One of the most remarkable achievements of Pierre Schaeffer's musical thought is his proposal of the sonorous object as the focus of research. The sonorous object is a fragment of sound, typically in the range of a few seconds (often even less), perceived as a unit. Sonorous objects are constituted, studied, and evaluated according to various criteria, and sonorous objects that are found suitable are regarded as musical objects that may be used in musical composition. In the selection and qualification of these sonorous objects, we are encouraged to practise what Schaeffer called ‘reduced listening’, meaning disregarding the original context of the sound, including its source and signification, and instead focus our listening on the sonorous features.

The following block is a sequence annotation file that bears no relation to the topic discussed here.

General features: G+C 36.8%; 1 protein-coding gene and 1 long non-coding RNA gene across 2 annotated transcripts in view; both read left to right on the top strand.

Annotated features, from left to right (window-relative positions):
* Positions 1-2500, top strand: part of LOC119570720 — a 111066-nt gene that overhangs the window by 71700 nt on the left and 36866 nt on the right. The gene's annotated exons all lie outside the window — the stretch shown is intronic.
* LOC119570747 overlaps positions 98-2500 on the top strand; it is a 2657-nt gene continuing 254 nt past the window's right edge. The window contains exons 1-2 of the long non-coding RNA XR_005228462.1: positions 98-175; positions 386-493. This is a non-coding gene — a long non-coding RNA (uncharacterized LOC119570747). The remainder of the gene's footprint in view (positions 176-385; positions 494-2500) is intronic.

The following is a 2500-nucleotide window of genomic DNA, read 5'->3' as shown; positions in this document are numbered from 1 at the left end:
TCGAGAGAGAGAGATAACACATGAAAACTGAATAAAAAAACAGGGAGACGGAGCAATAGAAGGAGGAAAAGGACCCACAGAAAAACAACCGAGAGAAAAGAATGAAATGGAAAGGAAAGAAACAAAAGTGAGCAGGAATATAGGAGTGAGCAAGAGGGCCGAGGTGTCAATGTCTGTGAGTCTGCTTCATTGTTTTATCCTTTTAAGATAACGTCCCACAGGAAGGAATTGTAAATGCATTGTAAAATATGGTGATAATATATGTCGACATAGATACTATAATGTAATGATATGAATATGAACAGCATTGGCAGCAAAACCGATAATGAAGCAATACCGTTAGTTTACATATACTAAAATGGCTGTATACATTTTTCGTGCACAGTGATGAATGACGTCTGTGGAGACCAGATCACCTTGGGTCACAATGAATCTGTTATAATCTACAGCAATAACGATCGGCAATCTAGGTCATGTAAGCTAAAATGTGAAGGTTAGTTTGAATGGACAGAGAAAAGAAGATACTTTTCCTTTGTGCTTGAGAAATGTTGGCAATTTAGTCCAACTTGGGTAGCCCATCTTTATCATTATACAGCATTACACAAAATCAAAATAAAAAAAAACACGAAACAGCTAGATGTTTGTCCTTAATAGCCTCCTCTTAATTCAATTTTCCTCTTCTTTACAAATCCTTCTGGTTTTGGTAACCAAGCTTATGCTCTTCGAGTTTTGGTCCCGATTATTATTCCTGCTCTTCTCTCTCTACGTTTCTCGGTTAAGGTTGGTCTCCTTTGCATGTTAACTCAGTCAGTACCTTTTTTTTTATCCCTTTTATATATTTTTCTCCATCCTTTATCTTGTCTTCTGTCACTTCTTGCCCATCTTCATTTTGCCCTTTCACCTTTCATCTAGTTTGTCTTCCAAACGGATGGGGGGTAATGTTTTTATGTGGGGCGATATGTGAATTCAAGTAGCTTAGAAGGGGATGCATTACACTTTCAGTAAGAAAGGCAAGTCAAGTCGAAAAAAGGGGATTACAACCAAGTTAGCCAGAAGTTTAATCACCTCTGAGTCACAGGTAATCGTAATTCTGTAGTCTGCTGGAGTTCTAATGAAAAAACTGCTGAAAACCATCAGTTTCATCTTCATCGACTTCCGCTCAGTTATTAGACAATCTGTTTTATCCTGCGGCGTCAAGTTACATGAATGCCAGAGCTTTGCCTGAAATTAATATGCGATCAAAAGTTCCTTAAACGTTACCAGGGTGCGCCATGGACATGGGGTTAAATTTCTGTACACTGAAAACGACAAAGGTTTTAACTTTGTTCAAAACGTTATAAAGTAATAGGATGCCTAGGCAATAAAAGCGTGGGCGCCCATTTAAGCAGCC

However, it can be argued that this principle of ‘reduced listening’ is not in conflict with more fundamental principles of embodied cognition, and that the criteria for the constitution, and the various feature qualifications, of sonorous objects can be linked to gestural images. Also, there are several similarities between studying sound and gestures from a phenomenological perspective, and it is suggested that Schaeffer's theoretical concepts may be extended to what is called gestural-sonorous objects.